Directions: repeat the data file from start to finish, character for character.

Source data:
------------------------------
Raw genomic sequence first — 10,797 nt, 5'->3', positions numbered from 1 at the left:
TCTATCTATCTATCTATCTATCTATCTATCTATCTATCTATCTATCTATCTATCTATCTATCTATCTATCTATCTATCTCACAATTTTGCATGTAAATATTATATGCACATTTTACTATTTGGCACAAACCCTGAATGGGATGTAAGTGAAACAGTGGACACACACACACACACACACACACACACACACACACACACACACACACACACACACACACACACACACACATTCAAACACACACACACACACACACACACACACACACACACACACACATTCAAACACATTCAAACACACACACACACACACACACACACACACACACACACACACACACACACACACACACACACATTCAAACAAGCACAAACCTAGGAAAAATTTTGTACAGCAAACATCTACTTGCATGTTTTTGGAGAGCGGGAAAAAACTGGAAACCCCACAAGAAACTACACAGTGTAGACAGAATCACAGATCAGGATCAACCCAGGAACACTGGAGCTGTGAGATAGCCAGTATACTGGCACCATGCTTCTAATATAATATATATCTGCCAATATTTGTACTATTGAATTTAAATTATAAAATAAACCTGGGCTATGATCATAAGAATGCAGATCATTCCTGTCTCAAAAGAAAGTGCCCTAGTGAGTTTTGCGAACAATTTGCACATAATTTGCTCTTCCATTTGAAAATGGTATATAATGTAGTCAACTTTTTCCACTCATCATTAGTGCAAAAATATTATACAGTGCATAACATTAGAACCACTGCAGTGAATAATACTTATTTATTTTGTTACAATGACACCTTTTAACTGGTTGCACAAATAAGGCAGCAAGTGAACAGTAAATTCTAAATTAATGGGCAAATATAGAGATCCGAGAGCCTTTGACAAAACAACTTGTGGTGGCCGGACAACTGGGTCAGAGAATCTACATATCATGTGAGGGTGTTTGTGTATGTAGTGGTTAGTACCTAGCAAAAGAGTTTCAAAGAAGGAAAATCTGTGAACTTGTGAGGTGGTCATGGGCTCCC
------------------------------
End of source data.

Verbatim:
Raw genomic sequence first — 10,797 nt, 5'->3', positions numbered from 1 at the left:
TCTATCTATCTATCTATCTATCTATCTATCTATCTATCTATCTATCTATCTATCTATCTATCTATCTATCTATCTATCTCACAATTTTGCATGTAAATATTATATGCACATTTTACTATTTGGCACAAACCCTGAATGGGATGTAAGTGAAACAGTGGACACACACACACACACACACACACACACACACACACACACACACACACACACACACACACACACACACACATTCAAACACACACACACACACACACACACACACACACACACACACACATTCAAACACATTCAAACACACACACACACACACACACACACACACACACACACACACACACACACACACACACACACATTCAAACAAGCACAAACCTAGGAAAAATTTTGTACAGCAAACATCTACTTGCATGTTTTTGGAGAGCGGGAAAAAACTGGAAACCCCACAAGAAACTACACAGTGTAGACAGAATCACAGATCAGGATCAACCCAGGAACACTGGAGCTGTGAGATAGCCAGTATACTGGCACCATGCTTCTAATATAATATATATCTGCCAATATTTGTACTATTGAATTTAAATTATAAAATAAACCTGGGCTATGATCATAAGAATGCAGATCATTCCTGTCTCAAAAGAAAGTGCCCTAGTGAGTTTTGCGAACAATTTGCACATAATTTGCTCTTCCATTTGAAAATGGTATATAATGTAGTCAACTTTTTCCACTCATCATTAGTGCAAAAATATTATACAGTGCATAACATTAGAACCACTGCAGTGAATAATACTTATTTATTTTGTTACAATGACACCTTTTAACTGGTTGCACAAATAAGGCAGCAAGTGAACAGTAAATTCTAAATTAATGGGCAAATATAGAGATCCGAGAGCCTTTGACAAAACAACTTGTGGTGGCCGGACAACTGGGTCAGAGAATCTACATATCATGTGAGGGTGTTTGTGTATGTAGTGGTTAGTACCTAGCAAAAGAGTTTCAAAGAAGGAAAATCTGTGAACTTGTGAGGTGGTCATGGGCTCCC